||Dr Cherian Sajiv
Alice Springs Hospital
Dr Cherian Sajiv is a Renal physician who has been working for more than 10 years with the indigenous patients of Central Australia. His clinical expertise includes general nephrology and dialysis with specific interests in indigenous renal medicine and interventional nephrology (including endovascular techniques in vascular access). He is currently the Director of Central Australian Renal Services based at the Alice Springs hospital. He is also the Clinical Director of the Northern Territory Renal Services (incorporating Darwin and the Central Australian region) and is an Adjunct Senior Lecturer with the Flinders University. He is involved in a range of collaborative clinical research activities (in indigenous health) with Menzies School of health research in the Central Australian region.
Kidney Disease In Central Australia
Premature mortality due to cardiovascular disease, diabetes and chronic kidney disease (CKD) contribute substantially to the gap in life expectancy for Aboriginal and Torres Strait Islander Australians) indigenous Australians in the Northern Territory are 7-11 times more likely to die from chronic kidney disease and these deaths occur at a younger age than amongst non-indigenous Australians.
End-stage kidney disease (ESKD) requiring dialysis or transplant to maintain life has a major impact on the quality of life for all patients. The excess burden of disease in remote areas, both in terms of disease incidence and prevalence, and the social and cultural impact of dislocation from family and community to access necessary care, grossly amplifies this impact on Aboriginal and Torres Strait Islander peoples. More than 40% of adults attending Aboriginal primary-care services across the Central Australian region have either proteinuria or reduced kidney function-the cardinal markers of earliest stages of CKD.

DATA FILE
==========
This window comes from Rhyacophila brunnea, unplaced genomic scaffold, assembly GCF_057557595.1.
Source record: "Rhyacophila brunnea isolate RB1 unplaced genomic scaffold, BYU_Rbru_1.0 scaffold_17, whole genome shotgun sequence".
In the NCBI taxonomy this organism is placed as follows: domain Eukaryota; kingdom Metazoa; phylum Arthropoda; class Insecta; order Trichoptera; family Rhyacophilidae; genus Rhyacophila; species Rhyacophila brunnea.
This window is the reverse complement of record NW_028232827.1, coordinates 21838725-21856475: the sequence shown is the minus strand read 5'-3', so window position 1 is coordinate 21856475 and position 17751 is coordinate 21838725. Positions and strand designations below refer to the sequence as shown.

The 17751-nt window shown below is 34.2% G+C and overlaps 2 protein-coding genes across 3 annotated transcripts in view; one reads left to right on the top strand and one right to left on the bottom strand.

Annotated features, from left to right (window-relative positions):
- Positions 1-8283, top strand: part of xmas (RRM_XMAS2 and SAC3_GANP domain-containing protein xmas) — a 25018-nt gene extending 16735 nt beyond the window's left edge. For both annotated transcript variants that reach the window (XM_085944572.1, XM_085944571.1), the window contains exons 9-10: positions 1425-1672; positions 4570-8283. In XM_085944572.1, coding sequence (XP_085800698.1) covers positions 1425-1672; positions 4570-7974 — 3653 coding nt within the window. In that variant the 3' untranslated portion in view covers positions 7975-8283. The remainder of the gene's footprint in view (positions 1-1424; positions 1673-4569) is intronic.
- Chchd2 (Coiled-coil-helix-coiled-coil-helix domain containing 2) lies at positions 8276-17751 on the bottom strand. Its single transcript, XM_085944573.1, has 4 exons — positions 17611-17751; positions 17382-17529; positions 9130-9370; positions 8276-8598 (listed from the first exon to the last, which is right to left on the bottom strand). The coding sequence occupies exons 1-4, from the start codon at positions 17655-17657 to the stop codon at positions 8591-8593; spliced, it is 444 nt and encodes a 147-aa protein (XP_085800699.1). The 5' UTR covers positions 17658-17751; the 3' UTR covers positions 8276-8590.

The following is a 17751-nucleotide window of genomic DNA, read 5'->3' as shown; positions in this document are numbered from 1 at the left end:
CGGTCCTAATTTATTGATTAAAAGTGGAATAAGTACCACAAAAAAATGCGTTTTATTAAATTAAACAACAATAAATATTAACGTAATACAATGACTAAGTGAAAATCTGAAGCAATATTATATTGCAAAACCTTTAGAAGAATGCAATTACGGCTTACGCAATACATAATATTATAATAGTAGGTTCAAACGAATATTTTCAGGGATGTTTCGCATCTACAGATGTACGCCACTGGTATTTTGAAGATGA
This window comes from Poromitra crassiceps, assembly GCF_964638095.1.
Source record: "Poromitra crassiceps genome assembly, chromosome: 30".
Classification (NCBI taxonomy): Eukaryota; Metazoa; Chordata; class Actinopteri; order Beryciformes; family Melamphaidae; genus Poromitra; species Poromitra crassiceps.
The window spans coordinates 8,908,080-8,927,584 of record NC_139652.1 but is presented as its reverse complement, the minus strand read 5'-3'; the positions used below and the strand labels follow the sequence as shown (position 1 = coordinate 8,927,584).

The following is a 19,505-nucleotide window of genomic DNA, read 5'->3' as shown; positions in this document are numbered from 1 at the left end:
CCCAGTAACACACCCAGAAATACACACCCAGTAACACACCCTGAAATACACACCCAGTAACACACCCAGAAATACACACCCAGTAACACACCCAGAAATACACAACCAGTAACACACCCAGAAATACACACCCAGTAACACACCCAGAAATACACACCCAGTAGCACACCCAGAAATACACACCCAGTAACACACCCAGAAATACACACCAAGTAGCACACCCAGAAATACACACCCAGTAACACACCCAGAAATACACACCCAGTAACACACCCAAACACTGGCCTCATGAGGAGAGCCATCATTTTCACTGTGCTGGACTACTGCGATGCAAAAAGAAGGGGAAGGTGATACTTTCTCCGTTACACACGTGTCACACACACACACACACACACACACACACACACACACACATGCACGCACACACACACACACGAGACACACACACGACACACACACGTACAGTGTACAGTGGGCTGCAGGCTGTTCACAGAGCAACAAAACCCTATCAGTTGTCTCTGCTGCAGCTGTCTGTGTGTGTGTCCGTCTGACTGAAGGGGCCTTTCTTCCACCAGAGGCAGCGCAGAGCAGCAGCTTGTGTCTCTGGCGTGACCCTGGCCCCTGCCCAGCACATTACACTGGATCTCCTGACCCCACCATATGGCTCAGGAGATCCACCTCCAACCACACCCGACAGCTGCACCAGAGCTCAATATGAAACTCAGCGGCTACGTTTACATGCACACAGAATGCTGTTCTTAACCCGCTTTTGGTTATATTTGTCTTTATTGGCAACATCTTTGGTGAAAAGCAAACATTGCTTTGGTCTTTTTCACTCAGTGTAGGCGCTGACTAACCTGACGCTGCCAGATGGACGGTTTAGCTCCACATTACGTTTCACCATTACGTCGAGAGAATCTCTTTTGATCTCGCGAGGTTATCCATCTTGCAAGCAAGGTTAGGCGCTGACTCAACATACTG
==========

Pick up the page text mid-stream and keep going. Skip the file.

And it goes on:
The roughly 1,000,000 km² of the Central Australian region is sparsely populated and include some of the most disadvantaged regions in Australia. The Aboriginal peoples proportion of the population is high ranging from 18% in Alice Springs to 84.5% in the APY lands. In the CA region, management of chronic kidney disease and renal replacement therapy are currently provided by a range of primary, secondary and tertiary providers. The specialist renal unit based at the Alice Springs hospital provides the bulk of the services which includes care coordination in collaboration with primary-care services, renal replacement therapy (haemodialysis/peritoneal dialysis/renal transplantation work up and post transplant care), integrated management of the dialysis vascular access / interventional nephrology services based at Alice Springs hospital and shared palliative care.
The Central Australian Renal Services based (incorporating large satellite dialysis units at Flynn Drive, Tennant Creek, ASH dialysis unit) at Alice Springs also co-manage community dialysis centres and self-care dialysis in collaboration with the Western desert aboriginal Corporation (with a major focus on respite dialysis in communities and return to country programs). In addition, Fresenius Medical Care Australia manages a satellite dialysis service in Alice Springs under Republic-Private partnership with NT Health. There are a number of community-based, social welfare advocacy groups which are heavily involved in catering for and promoting the social & cultural needs of people with chronic kidney disease.
There are a number of barriers to the provision of streamlined renal care to such a culturally diverse and disadvantaged population. A collaborative approach between primary-care services and specialist renal services to reduce the incidence of end-stage kidney disease, newer and more innovative models of community-based care, improving access to and outcomes after renal transplantation and above all extensive consideration of the cultural and social needs of renal patients in Central Australia should pay rich dividends in improving outcomes of chronic kidney disease.